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Cambodia's Banteay Meas has continued its sprint towards becoming the nation's first fully open-defecation-free (ODF) district in 2015, with its 6th and 7th communes celebrating their ODF status on January 17. Formerly one of the districts with the lowest levels of access to improved sanitation nationwide, Banteay Meas has now reached nearly 81% sanitation coverage as a result of SNV’s Sustainable Sanitation and Hygiene for All (SSH4A) programme.

Representatives of the latest ODF communes, Touk Meas Khang Koeut and Banteay Meas Khang Leck, joined local and national government representatives, including Director of the Ministry of Rural Development’s Department of Rural Health Care, Mr Chreay Pom, Water Supply and Sanitation Collaborative Council (WSSCC) National Coordinator Dr. Chea Samnang, SNV programme staff, donor representatives and local dignitaries to celebrate the achievement with speeches, a blessing by local monks and performances from commune schoolchildren.

Speaking at the event, John Stone, founder of the Stone Family Foundation (SSH4A programme donor), shared his pleasure in the progress made in Banteay Meas since his last visit to the district for the declaration of the first ODF village  in January 2013, since when seven communes (incorporating 41 villages) have been declared ODF. “This is a great achievement for the programme, and this achievement has come from all of you – from the community, the local and provincial authorities and from SNV,” Mr Stone said. “The Stone Family Foundation is providing funding, but the success of the programme depends on the community and all of you. If you did not work well together we would not be having this celebration, so I would like to congratulate you all on your success today.”

At the start of the SSH4A intervention only 16% of the households in Touk Meas Khang Koeut commune and 14% in Banteay Meas Khang Leck had access to toilets and open defecation was considered standard practice. Now all 3,021 households living in 15 villages in these two communes have access to and are using toilets. Water Supply and Sanitation Collaborative Council (WSSCC) National Coordinator Dr Chea Samnang underlined the commitment of the national authorities to achieving full ODF status in Banteay Meas. “I was very impressed to see the strong commitment of local authorities and the people living in these two communes to reaching ODF [status] in their community,” Dr. Chea said. “This is a historic moment for Cambodia and Banteay Meas district will be a champion of reaching ODF in the country.” 

Praising the commitment of the local community to achieving ODF status, Director of the Kampot Provincial Department of Rural Development, Mr Seng Chhaung, also highlighted the effort made by school directors, teachers, local officials and SNV to improve sanitation and hygiene in the district’s schools. All 46 primary schools and 12 secondary schools in Banteay Meas now have access to improved sanitation and adequate hand washing facilities with soap. “The PDRD will continue its technical support to the community and cooperate with local authorities, schools and pagodas at district and commune level to achieve the plan of full district ODF by the end of year 2015,” Mr Seng said.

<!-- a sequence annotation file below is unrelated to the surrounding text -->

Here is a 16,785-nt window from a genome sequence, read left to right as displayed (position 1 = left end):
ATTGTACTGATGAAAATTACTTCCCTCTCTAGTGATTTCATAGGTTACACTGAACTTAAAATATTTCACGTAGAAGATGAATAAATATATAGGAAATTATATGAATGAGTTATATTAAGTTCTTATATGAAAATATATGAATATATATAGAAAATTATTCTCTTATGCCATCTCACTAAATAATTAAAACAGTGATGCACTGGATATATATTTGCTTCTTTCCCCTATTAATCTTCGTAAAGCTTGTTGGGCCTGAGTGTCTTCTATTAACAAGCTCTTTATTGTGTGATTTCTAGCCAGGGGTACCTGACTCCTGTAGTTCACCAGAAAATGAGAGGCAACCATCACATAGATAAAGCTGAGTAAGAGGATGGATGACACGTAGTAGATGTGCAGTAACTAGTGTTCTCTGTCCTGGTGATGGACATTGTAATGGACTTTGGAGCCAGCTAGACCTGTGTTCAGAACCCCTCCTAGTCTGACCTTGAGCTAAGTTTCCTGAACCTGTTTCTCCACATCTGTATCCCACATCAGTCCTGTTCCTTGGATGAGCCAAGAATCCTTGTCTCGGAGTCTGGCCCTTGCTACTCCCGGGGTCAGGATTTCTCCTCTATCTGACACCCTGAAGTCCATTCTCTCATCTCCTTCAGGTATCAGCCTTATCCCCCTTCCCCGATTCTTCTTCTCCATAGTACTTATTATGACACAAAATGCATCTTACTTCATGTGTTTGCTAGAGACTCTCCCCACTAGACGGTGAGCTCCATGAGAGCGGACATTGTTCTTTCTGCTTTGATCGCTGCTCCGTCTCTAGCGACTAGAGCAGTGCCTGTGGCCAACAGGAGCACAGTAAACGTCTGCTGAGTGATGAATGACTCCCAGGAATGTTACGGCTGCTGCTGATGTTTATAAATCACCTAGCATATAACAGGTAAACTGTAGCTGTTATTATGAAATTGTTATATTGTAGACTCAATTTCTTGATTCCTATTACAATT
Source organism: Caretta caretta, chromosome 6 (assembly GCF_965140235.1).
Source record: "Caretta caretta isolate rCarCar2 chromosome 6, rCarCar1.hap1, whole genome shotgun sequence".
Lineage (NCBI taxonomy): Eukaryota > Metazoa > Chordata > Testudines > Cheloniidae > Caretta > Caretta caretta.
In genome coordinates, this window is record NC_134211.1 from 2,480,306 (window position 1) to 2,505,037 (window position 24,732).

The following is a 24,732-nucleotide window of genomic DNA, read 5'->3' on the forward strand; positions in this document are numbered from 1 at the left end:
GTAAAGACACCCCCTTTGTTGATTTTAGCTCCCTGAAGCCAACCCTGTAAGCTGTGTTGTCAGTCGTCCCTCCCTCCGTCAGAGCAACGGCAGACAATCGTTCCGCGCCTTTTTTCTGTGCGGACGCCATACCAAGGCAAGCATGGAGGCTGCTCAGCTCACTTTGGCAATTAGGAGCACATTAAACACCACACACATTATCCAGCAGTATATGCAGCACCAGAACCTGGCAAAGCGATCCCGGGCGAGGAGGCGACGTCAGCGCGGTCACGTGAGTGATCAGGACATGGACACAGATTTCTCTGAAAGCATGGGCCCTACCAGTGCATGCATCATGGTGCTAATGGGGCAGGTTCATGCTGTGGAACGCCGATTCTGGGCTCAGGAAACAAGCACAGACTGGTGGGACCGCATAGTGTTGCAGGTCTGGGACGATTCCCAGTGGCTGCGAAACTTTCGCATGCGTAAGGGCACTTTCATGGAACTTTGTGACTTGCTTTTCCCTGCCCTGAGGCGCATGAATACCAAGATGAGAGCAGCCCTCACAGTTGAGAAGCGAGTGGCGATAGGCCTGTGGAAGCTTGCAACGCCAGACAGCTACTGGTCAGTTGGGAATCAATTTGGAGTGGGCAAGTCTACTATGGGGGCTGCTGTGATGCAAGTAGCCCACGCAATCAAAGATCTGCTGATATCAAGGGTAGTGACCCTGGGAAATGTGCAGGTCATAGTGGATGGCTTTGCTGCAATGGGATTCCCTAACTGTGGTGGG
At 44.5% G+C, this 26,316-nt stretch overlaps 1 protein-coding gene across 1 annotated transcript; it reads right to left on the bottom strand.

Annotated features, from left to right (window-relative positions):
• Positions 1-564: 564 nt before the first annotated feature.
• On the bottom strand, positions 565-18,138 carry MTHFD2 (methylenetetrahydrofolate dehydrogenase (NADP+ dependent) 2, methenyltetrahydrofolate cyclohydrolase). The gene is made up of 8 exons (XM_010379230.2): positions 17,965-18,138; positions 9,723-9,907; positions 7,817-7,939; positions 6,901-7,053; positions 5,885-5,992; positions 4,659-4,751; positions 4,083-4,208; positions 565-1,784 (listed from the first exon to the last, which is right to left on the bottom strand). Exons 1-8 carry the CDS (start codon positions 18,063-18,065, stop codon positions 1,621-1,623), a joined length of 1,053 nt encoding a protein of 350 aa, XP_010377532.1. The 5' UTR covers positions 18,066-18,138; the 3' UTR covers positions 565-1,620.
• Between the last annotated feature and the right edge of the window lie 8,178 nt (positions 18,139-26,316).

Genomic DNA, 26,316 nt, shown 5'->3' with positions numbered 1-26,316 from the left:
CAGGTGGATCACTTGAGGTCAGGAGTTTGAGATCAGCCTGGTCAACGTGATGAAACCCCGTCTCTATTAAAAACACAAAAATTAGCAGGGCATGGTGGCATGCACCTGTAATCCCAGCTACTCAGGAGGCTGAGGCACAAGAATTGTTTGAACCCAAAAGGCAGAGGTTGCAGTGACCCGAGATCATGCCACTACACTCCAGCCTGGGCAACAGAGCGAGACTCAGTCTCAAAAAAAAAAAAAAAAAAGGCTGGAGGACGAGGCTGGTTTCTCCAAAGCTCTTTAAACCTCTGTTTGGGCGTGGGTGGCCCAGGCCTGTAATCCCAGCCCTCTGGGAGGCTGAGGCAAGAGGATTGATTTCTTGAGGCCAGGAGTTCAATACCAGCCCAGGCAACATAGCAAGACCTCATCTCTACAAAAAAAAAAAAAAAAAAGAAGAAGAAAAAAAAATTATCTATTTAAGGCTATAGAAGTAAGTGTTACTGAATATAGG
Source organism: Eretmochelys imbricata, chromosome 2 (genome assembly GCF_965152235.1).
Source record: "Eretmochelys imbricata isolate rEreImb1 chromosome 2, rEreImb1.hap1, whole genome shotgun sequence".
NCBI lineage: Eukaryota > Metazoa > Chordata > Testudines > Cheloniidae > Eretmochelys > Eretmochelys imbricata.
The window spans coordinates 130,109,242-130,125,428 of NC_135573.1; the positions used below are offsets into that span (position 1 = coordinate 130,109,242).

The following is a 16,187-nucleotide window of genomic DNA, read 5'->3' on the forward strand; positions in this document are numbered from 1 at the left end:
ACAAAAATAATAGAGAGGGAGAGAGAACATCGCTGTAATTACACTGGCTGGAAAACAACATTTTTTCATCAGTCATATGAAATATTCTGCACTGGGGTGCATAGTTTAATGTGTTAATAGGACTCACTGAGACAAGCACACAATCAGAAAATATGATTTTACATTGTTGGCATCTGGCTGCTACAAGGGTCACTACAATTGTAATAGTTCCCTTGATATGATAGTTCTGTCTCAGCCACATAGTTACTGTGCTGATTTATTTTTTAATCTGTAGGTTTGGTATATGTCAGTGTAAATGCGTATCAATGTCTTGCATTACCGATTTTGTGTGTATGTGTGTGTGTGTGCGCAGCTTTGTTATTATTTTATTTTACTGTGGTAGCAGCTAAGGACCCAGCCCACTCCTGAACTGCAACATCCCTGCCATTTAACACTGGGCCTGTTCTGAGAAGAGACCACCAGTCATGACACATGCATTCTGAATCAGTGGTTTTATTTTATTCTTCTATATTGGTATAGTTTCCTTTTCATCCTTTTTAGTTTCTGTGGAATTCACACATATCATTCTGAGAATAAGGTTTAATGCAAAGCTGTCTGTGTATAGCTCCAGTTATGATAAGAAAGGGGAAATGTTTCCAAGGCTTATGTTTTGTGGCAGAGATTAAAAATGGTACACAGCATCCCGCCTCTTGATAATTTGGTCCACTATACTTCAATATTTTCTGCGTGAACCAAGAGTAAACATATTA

SNV’s Global Managing Director for Water, Sanitation & Hygiene, Megan Ritchie noted that while 2015 marked the 50th anniversary of SNV worldwide, and the 10th anniversary of the organisation’s work in Cambodia, it would be an even bigger year of celebration for Banteay Meas as it achieved ODF status. “At the end of 2014 we started the 400 Days Countdown Campaign, marking Banteay Mea’s progress towards becoming the very first fully ODF district in Cambodia by 2015,” SNV Water, Sanitation & Hygiene sector leader Petra Rautavuoma said. “As of today we have 348 days to go!”

Announcing the launch of the second phase of the SSH4A programme with the support of the Stone Family Foundation, Ms Rautavuoma emphasised the importance of equitable and sustainable access to sanitation. “The main objective of the next phase is to improve health and quality of life for 250,000 people in three rural districts, through elimination of open defecation and equitable and sustained access to improved sanitation and hygiene practices,” she said. “In the second phase we will continue to further develop and test strategies and mechanisms to eliminate inequalities in access and ensure that the poorest and most socially excluded groups in Cambodia have access to improved sanitation and hygiene.”

Stage II of the SSH4A programme will support local authorities to scale up the comprehensive SSH4A approach to two new districts – Chum Kiri and Basedth – building on the results and lessons of the first phase to develop province-wide scaling up strategies. SSH4A II will connect the knowledge gained from its work to wider WASH sector discussions at the national and international level, while continuing to develop and test strategies and mechanisms to eliminate inequalities in sanitation access.